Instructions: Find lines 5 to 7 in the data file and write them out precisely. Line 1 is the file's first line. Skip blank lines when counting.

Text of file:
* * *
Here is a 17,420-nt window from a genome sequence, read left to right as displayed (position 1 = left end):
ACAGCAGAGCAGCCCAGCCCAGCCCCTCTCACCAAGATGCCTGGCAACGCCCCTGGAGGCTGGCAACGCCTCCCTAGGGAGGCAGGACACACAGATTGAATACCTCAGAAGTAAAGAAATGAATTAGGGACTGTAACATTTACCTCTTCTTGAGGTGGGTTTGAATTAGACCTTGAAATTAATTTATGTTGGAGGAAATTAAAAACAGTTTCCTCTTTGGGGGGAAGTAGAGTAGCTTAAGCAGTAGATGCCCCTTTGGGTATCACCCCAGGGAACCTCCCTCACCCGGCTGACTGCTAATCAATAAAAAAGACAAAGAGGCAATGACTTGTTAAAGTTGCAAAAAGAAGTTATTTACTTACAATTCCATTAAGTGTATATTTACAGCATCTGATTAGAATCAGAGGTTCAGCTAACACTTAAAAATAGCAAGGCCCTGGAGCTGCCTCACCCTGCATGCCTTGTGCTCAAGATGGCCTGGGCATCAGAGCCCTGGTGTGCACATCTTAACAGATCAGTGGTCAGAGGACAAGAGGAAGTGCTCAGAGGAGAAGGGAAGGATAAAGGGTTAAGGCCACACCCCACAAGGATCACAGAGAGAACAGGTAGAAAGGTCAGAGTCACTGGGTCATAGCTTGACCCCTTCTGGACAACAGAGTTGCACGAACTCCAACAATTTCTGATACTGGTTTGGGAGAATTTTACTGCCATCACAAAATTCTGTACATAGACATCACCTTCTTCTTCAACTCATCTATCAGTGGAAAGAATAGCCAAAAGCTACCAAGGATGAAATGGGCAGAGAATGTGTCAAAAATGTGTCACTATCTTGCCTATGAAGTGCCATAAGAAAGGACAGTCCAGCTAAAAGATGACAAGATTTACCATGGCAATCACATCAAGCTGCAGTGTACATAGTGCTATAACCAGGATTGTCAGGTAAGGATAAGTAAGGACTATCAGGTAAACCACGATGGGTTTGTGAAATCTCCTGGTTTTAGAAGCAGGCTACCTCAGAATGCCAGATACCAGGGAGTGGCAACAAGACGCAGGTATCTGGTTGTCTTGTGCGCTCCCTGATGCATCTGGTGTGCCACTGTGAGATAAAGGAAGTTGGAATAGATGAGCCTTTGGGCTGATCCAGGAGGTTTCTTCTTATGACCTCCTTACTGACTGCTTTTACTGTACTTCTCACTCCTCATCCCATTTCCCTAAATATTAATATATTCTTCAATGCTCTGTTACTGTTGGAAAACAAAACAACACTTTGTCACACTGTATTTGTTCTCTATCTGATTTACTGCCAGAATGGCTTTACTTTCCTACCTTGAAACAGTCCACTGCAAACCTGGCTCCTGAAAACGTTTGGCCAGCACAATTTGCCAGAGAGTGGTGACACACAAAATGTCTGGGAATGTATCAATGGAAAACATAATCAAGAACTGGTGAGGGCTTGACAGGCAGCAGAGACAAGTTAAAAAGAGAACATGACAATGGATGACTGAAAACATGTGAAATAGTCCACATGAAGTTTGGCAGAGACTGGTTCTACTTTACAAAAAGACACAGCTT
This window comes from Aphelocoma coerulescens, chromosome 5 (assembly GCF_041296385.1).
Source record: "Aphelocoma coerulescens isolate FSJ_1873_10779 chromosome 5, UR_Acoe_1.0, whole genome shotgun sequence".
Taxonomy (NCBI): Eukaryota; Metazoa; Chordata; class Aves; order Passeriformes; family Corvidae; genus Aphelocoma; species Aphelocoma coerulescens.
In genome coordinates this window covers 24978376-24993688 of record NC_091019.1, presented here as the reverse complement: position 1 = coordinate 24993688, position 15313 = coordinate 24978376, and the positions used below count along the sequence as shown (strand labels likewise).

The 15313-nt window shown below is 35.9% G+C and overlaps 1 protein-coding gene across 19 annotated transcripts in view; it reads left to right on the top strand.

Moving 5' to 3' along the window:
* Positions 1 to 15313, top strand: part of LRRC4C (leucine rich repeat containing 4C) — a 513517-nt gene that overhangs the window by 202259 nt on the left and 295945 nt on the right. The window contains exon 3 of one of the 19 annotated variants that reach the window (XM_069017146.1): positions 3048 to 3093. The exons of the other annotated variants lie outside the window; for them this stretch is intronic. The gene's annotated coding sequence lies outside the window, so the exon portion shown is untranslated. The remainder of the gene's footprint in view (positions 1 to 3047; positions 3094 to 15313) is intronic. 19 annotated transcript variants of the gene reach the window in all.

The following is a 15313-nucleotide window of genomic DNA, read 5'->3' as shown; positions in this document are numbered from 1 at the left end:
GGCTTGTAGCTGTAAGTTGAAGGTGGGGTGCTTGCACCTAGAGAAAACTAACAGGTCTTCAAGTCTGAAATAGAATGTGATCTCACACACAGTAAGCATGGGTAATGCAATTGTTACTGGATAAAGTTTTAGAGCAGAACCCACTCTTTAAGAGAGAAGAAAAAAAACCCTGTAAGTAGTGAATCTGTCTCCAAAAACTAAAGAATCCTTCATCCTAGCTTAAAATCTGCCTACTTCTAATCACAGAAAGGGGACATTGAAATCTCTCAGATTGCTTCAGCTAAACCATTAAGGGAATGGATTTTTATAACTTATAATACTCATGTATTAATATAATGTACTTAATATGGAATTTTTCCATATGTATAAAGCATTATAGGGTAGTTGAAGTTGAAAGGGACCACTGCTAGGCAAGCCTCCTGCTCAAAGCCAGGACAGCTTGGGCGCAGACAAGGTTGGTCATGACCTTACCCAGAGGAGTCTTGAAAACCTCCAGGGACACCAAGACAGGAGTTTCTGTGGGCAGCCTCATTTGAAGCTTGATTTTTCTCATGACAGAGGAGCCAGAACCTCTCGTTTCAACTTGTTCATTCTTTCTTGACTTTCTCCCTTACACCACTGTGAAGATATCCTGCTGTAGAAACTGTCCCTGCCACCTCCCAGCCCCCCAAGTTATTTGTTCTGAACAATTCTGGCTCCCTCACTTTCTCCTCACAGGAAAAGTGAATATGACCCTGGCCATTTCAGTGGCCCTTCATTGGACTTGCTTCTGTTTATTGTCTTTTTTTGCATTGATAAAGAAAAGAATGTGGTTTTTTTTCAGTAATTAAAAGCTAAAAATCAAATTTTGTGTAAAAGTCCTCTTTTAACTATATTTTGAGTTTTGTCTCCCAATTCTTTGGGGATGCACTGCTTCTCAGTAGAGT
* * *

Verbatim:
Taxonomy (NCBI): Eukaryota; Metazoa; Chordata; class Aves; order Passeriformes; family Corvidae; genus Aphelocoma; species Aphelocoma coerulescens.
In genome coordinates this window covers 24978376-24993688 of record NC_091019.1, presented here as the reverse complement: position 1 = coordinate 24993688, position 15313 = coordinate 24978376, and the positions used below count along the sequence as shown (strand labels likewise).

The 15313-nt window shown below is 35.9% G+C and overlaps 1 protein-coding gene across 19 annotated transcripts in view; it reads left to right on the top strand.